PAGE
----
10 Types of People You Might Encounter at a Hostel

Real post coming soon. Currently under time/data limitations with this internet connection. To paraphrase a local:  the lack of free wifi in Auckland is frankly kind of embarrassing for a first world country. 

10. (Valencia) Japanese girls.

These model tourists are already asleep by the time you get home from the pub crawl and gone by the time you wake up extremely hungover. It's probably best that way such that they're not around to judge when you pull the trash can a little closer to your bed.

9. (Cordova) The family from Holland.

Aside from the fact that they occupy three out of the four beds in the room, the parents both sleep in their undies so after the first night you practically feel like one of them. The mom reads Harry Potter out loud in Dutch to the son before bed, which reminds you of your own childhood, and the dad snores just like yours.

8. (Marrakesh) The YOLO couple.

A German guy and Brazilian girl who exhibit dangerous signs of getting it on in your room but, thankfully, take it elsewhere. Still, it's pretty much a repeat of the Prague experience.

7. (Marrakesh) German bros.

Super chill and willing to share cigarettes and Hennessy.

6. (Marrakesh) The hiccoughing Icelander.

A perfectly agreeable gentleman with the curious tendency to, at the beginning of each sentence, inhale sharply like a fish gasping for air. It's disconcerting during conversations because this habit makes it seem like he's really surprised at everything you say.

5. (Essaouira) Dutch bros.

You may have made tentative plans to catch a bus together back to Marrakech, but in the morning when everyone is running late they can't bear to leave the hostel without breakfast. Such a shame; three strapping young men would have done wonders to fend off unwanted advances from local guys.

4. (Singapore) The future Jay Gatsby. 

I came back one night to find one other person still up in the common room - a Malaysian guy about my age who interrupted my blogging reverie by asking if we'd met somewhere before. I immediately said no, (it being my first time in Southeast Asia and all it seemed rather impossible) but it later occurred to me this was perhaps a flirting tactic. He spoke with a posh British accent, not uncommon in Singapore but usually it's more of a slight twang than full-on I-am-Lord-Crawley-of-Downton-Abbey speak. After he told me that he was Malaysian-born I asked him what he was doing in Singapore. And I distinctly recall him saying, and quite haughtily at that, "Oh, I don't speak like a local." (Didn't even answer my question, but whatever).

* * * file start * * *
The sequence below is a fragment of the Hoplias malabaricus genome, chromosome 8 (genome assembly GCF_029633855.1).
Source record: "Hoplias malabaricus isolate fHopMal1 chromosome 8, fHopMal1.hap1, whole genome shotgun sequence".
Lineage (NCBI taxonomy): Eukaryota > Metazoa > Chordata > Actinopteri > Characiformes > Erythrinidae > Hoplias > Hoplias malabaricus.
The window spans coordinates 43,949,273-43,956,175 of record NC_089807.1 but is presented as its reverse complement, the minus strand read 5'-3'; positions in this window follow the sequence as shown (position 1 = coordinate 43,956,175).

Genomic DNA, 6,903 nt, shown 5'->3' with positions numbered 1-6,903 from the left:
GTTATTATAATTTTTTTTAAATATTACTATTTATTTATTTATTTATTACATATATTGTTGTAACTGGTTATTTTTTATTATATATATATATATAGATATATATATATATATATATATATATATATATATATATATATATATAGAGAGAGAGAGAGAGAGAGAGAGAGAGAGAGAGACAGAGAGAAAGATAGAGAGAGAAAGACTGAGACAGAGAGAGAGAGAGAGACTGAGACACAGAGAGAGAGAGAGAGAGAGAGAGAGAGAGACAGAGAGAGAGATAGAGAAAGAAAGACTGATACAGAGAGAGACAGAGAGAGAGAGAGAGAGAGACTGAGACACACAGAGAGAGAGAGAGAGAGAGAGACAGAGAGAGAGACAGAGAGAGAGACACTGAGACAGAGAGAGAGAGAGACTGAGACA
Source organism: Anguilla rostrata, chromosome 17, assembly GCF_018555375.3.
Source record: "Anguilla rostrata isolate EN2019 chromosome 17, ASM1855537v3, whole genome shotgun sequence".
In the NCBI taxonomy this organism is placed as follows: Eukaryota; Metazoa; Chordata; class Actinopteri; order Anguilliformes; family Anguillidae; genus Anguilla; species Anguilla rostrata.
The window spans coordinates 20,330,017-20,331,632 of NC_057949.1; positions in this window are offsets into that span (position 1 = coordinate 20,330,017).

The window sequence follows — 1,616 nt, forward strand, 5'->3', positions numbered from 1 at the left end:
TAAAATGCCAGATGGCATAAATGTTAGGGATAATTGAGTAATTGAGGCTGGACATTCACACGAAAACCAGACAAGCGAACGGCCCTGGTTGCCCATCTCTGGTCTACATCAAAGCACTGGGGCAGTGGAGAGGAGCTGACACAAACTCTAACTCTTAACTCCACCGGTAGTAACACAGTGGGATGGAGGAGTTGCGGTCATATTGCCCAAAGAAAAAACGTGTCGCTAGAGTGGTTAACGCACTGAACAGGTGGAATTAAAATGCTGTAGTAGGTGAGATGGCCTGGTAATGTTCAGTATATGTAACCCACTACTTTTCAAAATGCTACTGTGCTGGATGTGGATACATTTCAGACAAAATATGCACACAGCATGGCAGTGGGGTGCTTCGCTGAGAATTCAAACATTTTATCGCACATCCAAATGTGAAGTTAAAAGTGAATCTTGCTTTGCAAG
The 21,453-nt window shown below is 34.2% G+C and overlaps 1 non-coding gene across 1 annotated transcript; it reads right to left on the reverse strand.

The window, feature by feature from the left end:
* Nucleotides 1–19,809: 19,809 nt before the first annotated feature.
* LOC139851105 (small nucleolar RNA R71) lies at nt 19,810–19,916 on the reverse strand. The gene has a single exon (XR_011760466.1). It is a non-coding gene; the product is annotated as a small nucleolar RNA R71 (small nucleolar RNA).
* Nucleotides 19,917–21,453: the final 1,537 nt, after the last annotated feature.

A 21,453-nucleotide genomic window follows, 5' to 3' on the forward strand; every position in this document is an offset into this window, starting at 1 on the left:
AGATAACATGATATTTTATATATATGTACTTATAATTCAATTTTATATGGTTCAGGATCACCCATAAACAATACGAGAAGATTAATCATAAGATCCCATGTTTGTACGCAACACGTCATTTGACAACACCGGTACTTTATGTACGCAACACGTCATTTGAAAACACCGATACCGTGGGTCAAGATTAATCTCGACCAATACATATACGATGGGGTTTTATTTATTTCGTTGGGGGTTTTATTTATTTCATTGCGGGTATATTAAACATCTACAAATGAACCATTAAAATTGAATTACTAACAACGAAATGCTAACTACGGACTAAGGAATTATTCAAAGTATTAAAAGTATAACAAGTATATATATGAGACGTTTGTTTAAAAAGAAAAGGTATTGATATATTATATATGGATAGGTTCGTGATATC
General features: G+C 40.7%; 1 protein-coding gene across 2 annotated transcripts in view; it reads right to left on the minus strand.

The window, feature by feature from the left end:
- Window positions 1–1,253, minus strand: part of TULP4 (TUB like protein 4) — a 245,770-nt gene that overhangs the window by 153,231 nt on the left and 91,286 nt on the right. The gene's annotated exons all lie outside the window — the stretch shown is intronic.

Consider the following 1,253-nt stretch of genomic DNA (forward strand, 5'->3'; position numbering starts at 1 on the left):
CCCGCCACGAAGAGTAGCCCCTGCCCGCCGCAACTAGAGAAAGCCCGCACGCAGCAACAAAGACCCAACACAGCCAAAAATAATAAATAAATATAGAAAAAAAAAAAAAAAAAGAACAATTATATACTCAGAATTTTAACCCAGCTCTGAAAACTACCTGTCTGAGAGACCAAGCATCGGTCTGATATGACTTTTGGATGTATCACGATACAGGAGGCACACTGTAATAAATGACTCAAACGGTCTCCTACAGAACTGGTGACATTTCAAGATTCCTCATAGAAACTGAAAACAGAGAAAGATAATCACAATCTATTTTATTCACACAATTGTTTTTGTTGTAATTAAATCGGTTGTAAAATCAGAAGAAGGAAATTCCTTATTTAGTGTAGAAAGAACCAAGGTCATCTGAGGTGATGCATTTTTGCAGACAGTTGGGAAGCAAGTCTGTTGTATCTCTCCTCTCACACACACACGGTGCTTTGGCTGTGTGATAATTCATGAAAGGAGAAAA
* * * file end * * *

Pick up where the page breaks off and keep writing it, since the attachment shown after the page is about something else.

Other phrases he used that ultimately reminded me of Gatsby's verbal tic "old boy" to denote the class he longed to be associated with include: "What do your friends call you?" and "I apologize for the behavior of my colleagues." (As opposed to the more standard "What's your name?" or "Sorry my friends were being dicks last night...")

I find it rather off-putting when people put on airs but, who knows, maybe one day I'll read about him in the NYT and regret the time I didn't take him up on his offer for drinks.  

3. (Kuala Lumpur) The hostel staff.

Upon checking in, I was surprised to see two of the lower bunks converted into cave-like enclaves thanks to the plethora of towels, scarves and clothing hung around on each side, giving the strong impression that their inhabitants were in for much more than a short-term stay. And then, when I was going to bed, I realized why: the beds belonged to two of the staff members. It's not uncommon for young people to travel until they run out of money and then work at a hostel in exchange for room and board until they decide on their next move but, yeah, the caves. Those were a bit strange.

2. (Auckland) The working holidayer.

A guy on a work-holiday visa who, although perfectly friendly and civil in conversation, makes absolutely no effort to be quiet when he enters/exits the room after everyone else has turned in for the night. Aka the worst kind of roommate.

1. (Everywhere) Weary travelers who DGAF.

People who have been on the road for so long, met so many people and made so many memories that they can't keep them all straight. It's not that they don't want to talk to you, it's just that they're a little tired of making introductions, and by now they've been on the road for so long it would take a really long time to recap.